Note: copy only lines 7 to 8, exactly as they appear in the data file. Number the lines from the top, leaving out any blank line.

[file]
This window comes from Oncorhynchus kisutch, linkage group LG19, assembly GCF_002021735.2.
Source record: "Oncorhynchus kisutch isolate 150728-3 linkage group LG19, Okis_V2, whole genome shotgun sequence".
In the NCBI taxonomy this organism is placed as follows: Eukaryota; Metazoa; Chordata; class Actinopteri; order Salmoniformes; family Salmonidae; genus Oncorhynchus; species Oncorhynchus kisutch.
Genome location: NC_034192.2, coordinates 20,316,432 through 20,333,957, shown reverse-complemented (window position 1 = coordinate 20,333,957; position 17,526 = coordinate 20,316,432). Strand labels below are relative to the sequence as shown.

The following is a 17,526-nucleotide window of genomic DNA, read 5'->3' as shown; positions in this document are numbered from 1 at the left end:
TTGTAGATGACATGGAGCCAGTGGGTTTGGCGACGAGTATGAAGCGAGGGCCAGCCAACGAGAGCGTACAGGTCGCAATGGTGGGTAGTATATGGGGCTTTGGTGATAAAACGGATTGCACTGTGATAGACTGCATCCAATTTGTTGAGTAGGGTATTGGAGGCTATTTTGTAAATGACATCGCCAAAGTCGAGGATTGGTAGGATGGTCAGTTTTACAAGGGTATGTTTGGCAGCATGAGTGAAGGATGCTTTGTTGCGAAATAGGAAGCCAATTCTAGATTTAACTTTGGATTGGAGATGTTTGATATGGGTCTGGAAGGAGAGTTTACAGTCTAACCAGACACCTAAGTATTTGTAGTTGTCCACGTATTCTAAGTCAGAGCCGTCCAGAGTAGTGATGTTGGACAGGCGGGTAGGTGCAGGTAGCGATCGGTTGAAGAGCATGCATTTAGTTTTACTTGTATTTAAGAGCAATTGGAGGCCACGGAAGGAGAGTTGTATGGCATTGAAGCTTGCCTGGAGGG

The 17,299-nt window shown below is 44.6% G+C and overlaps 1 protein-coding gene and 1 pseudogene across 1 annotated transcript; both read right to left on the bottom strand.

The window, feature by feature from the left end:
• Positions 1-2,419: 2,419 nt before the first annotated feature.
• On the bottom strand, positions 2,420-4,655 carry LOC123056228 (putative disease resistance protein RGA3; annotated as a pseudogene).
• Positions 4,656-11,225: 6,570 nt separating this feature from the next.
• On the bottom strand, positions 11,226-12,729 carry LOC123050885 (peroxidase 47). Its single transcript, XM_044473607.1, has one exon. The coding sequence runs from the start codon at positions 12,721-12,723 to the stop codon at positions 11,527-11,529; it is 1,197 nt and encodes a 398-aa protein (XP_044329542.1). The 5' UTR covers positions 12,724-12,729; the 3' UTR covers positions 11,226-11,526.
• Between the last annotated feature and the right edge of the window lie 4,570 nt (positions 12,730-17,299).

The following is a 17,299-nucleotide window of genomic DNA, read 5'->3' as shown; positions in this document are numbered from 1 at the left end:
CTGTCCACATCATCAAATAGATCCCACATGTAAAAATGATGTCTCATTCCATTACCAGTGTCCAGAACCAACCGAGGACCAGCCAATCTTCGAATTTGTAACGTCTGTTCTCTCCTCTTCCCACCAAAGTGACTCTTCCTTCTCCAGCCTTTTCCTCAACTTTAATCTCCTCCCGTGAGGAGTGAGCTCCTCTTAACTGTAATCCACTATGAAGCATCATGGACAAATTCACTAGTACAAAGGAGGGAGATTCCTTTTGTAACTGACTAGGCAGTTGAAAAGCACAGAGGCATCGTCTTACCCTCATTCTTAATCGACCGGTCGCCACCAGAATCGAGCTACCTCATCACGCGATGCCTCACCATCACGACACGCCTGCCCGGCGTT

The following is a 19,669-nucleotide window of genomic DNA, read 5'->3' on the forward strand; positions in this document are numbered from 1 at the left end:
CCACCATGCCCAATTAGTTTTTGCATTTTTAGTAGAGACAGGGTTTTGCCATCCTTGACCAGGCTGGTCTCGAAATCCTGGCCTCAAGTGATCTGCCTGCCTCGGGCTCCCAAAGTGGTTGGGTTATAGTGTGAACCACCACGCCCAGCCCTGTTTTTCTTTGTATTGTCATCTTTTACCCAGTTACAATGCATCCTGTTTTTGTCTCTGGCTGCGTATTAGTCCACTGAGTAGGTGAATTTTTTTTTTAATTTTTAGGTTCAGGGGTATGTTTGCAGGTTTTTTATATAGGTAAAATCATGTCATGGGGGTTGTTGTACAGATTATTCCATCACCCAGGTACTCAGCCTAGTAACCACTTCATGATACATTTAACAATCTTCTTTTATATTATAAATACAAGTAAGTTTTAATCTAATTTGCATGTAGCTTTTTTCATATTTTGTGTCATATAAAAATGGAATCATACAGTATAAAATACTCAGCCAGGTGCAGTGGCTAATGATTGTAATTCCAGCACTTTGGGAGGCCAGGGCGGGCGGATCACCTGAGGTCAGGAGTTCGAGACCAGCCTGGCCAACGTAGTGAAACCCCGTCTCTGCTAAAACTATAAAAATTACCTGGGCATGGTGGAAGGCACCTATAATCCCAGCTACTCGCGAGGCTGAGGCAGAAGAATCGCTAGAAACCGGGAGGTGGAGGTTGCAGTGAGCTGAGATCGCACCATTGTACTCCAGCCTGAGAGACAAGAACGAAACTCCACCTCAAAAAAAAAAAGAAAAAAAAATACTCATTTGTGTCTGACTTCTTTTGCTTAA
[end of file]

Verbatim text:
The 17,299-nt window shown below is 44.6% G+C and overlaps 1 protein-coding gene and 1 pseudogene across 1 annotated transcript; both read right to left on the bottom strand.

The window, feature by feature from the left end: